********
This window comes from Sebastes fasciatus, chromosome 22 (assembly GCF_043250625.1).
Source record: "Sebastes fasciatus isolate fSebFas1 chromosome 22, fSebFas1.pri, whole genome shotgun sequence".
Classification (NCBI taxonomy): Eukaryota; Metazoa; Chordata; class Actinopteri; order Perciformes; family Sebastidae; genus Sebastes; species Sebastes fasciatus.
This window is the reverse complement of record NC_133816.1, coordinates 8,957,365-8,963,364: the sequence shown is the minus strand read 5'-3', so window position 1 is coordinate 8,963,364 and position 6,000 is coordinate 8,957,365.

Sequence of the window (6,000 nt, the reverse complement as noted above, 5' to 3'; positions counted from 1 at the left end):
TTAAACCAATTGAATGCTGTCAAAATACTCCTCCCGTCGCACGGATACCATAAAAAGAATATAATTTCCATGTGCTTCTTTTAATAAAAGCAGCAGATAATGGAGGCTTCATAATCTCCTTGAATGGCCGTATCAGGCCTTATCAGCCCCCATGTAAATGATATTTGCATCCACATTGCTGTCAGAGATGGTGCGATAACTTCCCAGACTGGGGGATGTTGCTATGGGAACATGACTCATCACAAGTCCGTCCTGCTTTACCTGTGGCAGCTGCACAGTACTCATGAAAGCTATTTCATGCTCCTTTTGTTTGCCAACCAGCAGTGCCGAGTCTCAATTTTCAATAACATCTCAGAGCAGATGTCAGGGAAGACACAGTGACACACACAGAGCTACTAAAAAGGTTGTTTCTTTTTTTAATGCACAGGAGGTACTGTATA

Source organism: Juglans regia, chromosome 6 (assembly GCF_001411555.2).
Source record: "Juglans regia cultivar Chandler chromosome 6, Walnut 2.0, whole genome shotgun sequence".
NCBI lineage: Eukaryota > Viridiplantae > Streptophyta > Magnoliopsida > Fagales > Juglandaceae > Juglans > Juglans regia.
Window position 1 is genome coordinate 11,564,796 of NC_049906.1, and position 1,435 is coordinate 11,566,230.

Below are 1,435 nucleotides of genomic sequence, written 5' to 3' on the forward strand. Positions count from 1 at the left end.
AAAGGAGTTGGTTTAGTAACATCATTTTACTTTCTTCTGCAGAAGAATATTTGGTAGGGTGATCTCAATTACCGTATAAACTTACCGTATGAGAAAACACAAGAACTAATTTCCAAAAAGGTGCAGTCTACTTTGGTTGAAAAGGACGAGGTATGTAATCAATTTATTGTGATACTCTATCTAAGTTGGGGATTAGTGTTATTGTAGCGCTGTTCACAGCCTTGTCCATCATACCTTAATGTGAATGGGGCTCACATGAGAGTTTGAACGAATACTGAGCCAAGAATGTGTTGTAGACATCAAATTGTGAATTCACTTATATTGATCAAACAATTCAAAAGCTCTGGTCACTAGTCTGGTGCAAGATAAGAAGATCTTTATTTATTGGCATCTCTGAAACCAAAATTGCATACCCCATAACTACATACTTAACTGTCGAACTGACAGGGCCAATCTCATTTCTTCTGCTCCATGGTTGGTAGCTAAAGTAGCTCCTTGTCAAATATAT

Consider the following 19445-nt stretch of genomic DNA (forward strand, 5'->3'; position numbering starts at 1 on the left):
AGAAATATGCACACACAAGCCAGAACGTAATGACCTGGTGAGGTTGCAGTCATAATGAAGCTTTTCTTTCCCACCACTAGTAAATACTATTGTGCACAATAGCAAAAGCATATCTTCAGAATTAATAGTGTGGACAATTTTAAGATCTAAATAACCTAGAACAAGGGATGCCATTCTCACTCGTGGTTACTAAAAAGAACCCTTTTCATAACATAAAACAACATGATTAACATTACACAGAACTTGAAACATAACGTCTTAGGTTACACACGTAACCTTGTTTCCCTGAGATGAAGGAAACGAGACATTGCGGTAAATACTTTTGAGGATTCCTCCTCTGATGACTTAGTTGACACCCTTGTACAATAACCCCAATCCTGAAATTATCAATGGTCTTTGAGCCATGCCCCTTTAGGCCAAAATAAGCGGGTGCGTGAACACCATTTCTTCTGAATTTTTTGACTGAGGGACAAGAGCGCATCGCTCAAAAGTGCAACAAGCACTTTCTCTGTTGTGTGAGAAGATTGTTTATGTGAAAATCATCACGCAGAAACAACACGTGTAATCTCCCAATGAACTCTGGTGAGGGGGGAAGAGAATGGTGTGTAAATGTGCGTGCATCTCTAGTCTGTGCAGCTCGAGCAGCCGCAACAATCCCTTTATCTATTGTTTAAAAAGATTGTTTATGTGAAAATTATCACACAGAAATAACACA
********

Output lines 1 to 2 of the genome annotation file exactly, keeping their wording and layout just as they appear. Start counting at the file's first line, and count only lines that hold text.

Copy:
This window comes from Sebastes fasciatus, chromosome 22 (assembly GCF_043250625.1).
Source record: "Sebastes fasciatus isolate fSebFas1 chromosome 22, fSebFas1.pri, whole genome shotgun sequence".